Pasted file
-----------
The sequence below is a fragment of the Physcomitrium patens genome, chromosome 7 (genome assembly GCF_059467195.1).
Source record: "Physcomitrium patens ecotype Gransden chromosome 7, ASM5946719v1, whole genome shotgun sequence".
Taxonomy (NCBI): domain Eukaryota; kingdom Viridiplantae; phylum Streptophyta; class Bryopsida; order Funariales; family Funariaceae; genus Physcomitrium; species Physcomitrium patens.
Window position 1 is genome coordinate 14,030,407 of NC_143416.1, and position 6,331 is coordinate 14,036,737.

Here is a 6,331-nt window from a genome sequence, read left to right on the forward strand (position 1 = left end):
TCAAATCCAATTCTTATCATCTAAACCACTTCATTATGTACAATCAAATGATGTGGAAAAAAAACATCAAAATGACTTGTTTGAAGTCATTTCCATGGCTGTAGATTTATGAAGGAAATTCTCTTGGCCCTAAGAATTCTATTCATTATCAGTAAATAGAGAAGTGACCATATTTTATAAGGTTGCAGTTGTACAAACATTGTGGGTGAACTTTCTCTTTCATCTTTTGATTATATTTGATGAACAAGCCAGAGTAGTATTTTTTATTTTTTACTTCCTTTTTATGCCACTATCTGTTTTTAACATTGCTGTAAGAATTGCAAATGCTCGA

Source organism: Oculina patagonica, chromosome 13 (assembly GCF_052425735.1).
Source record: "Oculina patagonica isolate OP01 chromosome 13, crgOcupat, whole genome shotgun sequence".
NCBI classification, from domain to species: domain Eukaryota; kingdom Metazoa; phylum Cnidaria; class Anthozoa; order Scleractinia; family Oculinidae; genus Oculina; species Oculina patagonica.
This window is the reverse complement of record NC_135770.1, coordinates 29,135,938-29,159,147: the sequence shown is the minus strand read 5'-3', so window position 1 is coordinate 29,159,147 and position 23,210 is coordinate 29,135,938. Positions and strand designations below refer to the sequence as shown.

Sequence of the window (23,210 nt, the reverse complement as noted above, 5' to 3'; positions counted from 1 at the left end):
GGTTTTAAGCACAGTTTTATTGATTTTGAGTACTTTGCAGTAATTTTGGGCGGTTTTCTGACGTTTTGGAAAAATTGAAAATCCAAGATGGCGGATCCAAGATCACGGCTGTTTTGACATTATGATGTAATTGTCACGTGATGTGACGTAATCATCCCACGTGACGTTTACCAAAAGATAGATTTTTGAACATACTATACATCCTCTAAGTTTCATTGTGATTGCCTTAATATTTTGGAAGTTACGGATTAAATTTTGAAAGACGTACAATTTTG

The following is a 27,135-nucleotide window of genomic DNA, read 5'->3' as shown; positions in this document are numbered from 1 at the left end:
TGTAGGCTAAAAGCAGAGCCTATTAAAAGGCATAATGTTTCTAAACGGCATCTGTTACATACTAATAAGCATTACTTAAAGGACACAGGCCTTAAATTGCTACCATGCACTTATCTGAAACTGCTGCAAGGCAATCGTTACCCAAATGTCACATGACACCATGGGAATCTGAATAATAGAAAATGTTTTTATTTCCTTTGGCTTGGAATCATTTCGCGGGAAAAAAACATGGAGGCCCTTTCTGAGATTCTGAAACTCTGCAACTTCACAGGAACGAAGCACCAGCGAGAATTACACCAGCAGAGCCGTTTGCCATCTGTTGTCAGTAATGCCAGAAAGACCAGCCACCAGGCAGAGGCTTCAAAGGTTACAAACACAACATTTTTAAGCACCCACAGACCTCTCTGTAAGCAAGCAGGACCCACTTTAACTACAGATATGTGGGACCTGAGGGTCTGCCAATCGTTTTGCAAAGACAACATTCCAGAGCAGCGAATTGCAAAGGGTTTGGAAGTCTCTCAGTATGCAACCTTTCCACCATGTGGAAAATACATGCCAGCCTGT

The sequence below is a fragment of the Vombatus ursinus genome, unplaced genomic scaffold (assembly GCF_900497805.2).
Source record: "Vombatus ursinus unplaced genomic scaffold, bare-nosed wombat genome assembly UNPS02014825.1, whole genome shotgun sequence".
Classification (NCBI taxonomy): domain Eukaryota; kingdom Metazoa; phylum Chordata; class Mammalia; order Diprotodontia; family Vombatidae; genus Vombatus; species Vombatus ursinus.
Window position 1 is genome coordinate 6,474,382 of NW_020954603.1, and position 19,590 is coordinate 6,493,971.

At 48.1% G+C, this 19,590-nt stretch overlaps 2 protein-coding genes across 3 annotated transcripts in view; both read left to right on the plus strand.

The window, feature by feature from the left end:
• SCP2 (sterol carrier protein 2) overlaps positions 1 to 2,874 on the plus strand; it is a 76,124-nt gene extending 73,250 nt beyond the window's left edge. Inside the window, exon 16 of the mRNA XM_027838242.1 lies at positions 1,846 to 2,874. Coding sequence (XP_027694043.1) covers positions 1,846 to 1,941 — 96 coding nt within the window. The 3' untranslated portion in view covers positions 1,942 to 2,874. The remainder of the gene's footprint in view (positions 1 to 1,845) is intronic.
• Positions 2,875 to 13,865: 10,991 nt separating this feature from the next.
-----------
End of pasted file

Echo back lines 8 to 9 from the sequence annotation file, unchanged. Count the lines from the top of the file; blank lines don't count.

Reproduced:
Source record: "Oculina patagonica isolate OP01 chromosome 13, crgOcupat, whole genome shotgun sequence".
NCBI classification, from domain to species: domain Eukaryota; kingdom Metazoa; phylum Cnidaria; class Anthozoa; order Scleractinia; family Oculinidae; genus Oculina; species Oculina patagonica.